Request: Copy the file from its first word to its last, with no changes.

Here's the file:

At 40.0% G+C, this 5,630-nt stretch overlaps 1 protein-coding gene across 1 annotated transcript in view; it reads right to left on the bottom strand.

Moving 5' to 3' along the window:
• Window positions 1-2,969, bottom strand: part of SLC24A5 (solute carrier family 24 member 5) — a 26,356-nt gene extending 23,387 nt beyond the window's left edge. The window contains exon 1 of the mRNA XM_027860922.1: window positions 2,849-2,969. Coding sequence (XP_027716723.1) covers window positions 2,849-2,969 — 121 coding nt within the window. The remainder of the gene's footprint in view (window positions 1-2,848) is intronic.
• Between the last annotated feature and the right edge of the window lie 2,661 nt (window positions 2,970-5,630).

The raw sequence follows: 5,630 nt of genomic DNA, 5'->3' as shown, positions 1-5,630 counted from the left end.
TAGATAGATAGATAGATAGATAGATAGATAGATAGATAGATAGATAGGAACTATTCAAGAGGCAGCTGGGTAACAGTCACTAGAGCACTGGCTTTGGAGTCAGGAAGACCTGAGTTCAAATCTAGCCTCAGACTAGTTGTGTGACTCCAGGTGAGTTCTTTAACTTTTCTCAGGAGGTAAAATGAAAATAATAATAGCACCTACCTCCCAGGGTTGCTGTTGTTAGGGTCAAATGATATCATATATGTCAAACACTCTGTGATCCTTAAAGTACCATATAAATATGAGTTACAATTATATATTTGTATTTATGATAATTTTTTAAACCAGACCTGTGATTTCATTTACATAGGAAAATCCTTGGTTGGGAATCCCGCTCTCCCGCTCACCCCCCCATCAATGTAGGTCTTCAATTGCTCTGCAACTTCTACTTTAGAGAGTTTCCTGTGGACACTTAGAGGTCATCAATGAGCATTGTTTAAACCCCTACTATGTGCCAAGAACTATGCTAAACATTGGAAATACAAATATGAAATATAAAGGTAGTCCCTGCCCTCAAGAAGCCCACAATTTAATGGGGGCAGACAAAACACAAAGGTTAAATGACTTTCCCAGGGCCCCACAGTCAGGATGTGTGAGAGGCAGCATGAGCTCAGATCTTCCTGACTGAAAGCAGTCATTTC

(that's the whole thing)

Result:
At 40.0% G+C, this 5,630-nt stretch overlaps 1 protein-coding gene across 1 annotated transcript in view; it reads right to left on the bottom strand.

Moving 5' to 3' along the window:
• Window positions 1-2,969, bottom strand: part of SLC24A5 (solute carrier family 24 member 5) — a 26,356-nt gene extending 23,387 nt beyond the window's left edge. The window contains exon 1 of the mRNA XM_027860922.1: window positions 2,849-2,969. Coding sequence (XP_027716723.1) covers window positions 2,849-2,969 — 121 coding nt within the window. The remainder of the gene's footprint in view (window positions 1-2,848) is intronic.
• Between the last annotated feature and the right edge of the window lie 2,661 nt (window positions 2,970-5,630).

The raw sequence follows: 5,630 nt of genomic DNA, 5'->3' as shown, positions 1-5,630 counted from the left end.
TAGATAGATAGATAGATAGATAGATAGATAGATAGATAGATAGATAGGAACTATTCAAGAGGCAGCTGGGTAACAGTCACTAGAGCACTGGCTTTGGAGTCAGGAAGACCTGAGTTCAAATCTAGCCTCAGACTAGTTGTGTGACTCCAGGTGAGTTCTTTAACTTTTCTCAGGAGGTAAAATGAAAATAATAATAGCACCTACCTCCCAGGGTTGCTGTTGTTAGGGTCAAATGATATCATATATGTCAAACACTCTGTGATCCTTAAAGTACCATATAAATATGAGTTACAATTATATATTTGTATTTATGATAATTTTTTAAACCAGACCTGTGATTTCATTTACATAGGAAAATCCTTGGTTGGGAATCCCGCTCTCCCGCTCACCCCCCCATCAATGTAGGTCTTCAATTGCTCTGCAACTTCTACTTTAGAGAGTTTCCTGTGGACACTTAGAGGTCATCAATGAGCATTGTTTAAACCCCTACTATGTGCCAAGAACTATGCTAAACATTGGAAATACAAATATGAAATATAAAGGTAGTCCCTGCCCTCAAGAAGCCCACAATTTAATGGGGGCAGACAAAACACAAAGGTTAAATGACTTTCCCAGGGCCCCACAGTCAGGATGTGTGAGAGGCAGCATGAGCTCAGATCTTCCTGACTGAAAGCAGTCATTTC